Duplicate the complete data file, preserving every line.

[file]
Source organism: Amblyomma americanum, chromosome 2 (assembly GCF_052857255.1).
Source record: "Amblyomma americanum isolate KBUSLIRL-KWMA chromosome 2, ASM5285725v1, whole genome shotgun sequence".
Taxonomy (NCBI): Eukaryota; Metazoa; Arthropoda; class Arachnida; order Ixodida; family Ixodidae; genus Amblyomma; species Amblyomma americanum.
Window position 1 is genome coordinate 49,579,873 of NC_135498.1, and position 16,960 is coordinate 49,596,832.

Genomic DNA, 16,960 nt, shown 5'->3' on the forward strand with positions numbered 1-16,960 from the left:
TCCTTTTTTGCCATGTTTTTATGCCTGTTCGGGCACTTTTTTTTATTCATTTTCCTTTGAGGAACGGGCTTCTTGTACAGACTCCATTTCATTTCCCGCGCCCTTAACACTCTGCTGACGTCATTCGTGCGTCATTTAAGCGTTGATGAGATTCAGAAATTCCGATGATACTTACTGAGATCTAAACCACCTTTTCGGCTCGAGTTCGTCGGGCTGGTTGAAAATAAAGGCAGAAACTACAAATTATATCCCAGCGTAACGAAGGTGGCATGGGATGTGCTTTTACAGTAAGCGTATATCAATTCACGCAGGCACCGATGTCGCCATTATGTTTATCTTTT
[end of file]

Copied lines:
Source organism: Amblyomma americanum, chromosome 2 (assembly GCF_052857255.1).
Source record: "Amblyomma americanum isolate KBUSLIRL-KWMA chromosome 2, ASM5285725v1, whole genome shotgun sequence".
Taxonomy (NCBI): Eukaryota; Metazoa; Arthropoda; class Arachnida; order Ixodida; family Ixodidae; genus Amblyomma; species Amblyomma americanum.
Window position 1 is genome coordinate 49,579,873 of NC_135498.1, and position 16,960 is coordinate 49,596,832.

Genomic DNA, 16,960 nt, shown 5'->3' on the forward strand with positions numbered 1-16,960 from the left:
TCCTTTTTTGCCATGTTTTTATGCCTGTTCGGGCACTTTTTTTTATTCATTTTCCTTTGAGGAACGGGCTTCTTGTACAGACTCCATTTCATTTCCCGCGCCCTTAACACTCTGCTGACGTCATTCGTGCGTCATTTAAGCGTTGATGAGATTCAGAAATTCCGATGATACTTACTGAGATCTAAACCACCTTTTCGGCTCGAGTTCGTCGGGCTGGTTGAAAATAAAGGCAGAAACTACAAATTATATCCCAGCGTAACGAAGGTGGCATGGGATGTGCTTTTACAGTAAGCGTATATCAATTCACGCAGGCACCGATGTCGCCATTATGTTTATCTTTT